Liverpool Street has a reputation as a steady commuter station having been built in the City of London.
However, its Great Eastern lines also take passengers to holiday destinations and historical towns in the east of England. Called the ‘dark cathedral’ before its 1980s redevelopment, the station was praised for its radical modernisation whilst preserving the best of its railway heritage.
A new station for the City
When the Great Eastern Railway was formed in 1862 it quickly drew up plans for a new terminus in the heart of the City of London. It had inherited the nearby Bishopsgate station in Shoreditch from the Eastern Counties Railway, but this wasn’t big enough or convenient enough for the City commuters it hoped to attract.
It gained authorisation for an extension of the line from Bishopsgate to a new terminus just inside the City boundaries, and next door to the North London Railway’s Broad Street station. Broad Street station had been built on a high level on a viaduct. The Great Eastern Railway chose to do the opposite, taking the station to a low level below the street in an effort to join with the Metropolitan Railway.
The dark cathedral
The first suburban trains departed from a partially completed Liverpool Street station in 1874. The terminus’ ten platforms and completed station opened full in 1875 and the old Bishopsgate station was closed and turned into a goods yard.
The station was designed by the company’s engineer Edward Wilson in an L shape with suburban services operating from the shorter platforms, mainline services from the longer ones. The station also had offices for the Great Eastern Railway built into the scheme.
The trainshed was tall and built of wrought iron and glass its transept over the suburban lines immediately giving the station a cathedral like quality.
Over the next ten years demand for services, especially suburban commuter trains into the city from north east London soon outstripped capacity at the station. The GER acquired more land and extended the station to the east. This east side extension opened in 1894 added 8 new platforms housed under a much plainer trainshed roof.
Throughout the early twentieth century the Great Eastern Railway at Liverpool Street built up a steady and solid commuter base. It did look into the possibilities of electrification which was bringing increased capacity to other London stations, but it could not afford to invest.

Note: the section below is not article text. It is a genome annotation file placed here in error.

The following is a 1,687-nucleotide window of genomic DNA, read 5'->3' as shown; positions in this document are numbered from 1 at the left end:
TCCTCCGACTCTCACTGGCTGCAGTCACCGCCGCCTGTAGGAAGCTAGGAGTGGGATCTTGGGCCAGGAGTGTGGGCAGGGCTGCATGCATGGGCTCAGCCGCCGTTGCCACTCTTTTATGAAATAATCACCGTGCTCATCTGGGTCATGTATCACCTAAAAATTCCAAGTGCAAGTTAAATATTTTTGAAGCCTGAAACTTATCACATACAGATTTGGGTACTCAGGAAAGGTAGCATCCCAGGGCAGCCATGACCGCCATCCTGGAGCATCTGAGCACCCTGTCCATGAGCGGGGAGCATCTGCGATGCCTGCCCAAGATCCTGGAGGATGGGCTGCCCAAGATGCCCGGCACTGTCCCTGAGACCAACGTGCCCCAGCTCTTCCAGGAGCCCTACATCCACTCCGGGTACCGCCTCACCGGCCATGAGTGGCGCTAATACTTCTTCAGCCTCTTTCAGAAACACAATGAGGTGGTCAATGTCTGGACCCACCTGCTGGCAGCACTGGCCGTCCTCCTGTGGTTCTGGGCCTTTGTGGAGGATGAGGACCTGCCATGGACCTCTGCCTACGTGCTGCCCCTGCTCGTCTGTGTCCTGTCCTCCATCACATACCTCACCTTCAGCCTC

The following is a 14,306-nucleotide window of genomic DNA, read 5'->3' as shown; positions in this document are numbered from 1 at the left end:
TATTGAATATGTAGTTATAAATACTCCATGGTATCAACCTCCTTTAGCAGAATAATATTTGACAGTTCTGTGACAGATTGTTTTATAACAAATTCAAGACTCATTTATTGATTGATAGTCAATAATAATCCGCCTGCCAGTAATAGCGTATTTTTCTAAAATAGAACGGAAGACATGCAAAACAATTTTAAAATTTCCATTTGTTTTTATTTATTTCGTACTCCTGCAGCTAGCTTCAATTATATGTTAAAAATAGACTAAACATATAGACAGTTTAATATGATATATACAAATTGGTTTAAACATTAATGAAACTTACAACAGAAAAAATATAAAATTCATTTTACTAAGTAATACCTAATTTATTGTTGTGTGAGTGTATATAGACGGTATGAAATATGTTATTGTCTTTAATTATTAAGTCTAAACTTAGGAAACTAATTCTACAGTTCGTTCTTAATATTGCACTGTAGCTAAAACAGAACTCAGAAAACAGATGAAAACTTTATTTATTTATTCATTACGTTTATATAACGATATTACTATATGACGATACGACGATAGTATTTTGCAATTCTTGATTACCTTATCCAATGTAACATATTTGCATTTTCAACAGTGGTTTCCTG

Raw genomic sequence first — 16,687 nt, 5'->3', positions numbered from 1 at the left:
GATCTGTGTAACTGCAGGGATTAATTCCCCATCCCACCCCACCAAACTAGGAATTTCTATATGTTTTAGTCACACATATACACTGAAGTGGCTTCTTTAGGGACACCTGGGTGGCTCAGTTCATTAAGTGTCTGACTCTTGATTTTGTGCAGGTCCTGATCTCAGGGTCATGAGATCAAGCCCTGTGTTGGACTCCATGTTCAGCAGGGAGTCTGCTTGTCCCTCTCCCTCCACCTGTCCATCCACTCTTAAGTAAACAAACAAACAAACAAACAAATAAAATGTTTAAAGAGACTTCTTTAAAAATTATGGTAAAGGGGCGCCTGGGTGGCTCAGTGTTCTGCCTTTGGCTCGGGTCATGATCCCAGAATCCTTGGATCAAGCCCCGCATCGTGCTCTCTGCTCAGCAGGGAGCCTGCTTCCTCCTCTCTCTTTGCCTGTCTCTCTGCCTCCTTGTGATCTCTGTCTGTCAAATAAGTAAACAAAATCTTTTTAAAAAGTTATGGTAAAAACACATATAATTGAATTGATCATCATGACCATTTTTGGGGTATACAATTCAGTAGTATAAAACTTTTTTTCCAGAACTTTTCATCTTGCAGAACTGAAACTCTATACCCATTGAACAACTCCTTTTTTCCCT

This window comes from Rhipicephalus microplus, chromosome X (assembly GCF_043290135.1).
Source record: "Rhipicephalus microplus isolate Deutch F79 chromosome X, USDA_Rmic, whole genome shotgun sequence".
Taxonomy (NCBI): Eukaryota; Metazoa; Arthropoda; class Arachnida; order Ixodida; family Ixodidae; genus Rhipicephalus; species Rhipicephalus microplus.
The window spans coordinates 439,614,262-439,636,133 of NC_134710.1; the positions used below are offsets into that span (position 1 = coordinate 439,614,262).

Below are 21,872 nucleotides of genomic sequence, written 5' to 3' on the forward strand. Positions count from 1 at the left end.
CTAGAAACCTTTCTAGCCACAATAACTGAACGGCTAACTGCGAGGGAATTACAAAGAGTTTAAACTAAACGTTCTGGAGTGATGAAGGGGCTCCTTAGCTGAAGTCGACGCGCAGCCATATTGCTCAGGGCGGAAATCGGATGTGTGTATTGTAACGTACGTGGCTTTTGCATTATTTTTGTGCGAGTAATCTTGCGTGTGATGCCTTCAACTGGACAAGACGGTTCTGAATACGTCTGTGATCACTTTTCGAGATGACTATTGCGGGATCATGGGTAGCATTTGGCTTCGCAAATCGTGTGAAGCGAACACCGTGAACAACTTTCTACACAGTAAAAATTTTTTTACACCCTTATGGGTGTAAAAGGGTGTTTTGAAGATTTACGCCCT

With no further room to expand its station, the Great Eastern, and its successor the London & North Eastern Railway concentrated on developing and increasing its suburban steam services, a business model that continued until steam was withdrawn in the 1960s. Under its modernisation plan, British Railways electrified all suburban services running form Liverpool Street station, and all steam had been replaced by diesel locomotives by the end of 1962.
A marriage of old and new
A plan to demolish Liverpool Street, and its neighbour Broad Street, and replace them with an underground terminus with overhead office accommodation was first proposed by BR in 1975.
However there was a great deal of opposition to these plans; BR had to come up with a solution, and planning permission was sought for a new proposal which saw the demolition of Broad Street station and the sympathetic redevelopment of Liverpool Street. Permission was granted, and work started on the development in 1985. Broad Street station was demolished in 1986, and a new complex of shops, bars, restaurants and offices called the Broadgate Centre was built on the site.
In Liverpool Street station the 1894 eastern extension roof was demolished and overhead space was also used for office accommodation. The original trainshed roof was completely restored and extended to the south, the extension denoted by the subtly different coloured paint used on the supporting columns.
Quirky elements of the old station were restored and maintained, as were the poignant war memorials commemorating those GER and LNER staff that died during two world wars. A new light and spacious concourse was created with a new booking office, shops, cafes and a steel and glass walkway positioned at street level. The new entrances to the station at street level were marked by four Victorian style clock towers.
Did you know?
Liverpool Street is named after the British Prime Minister Lord Liverpool.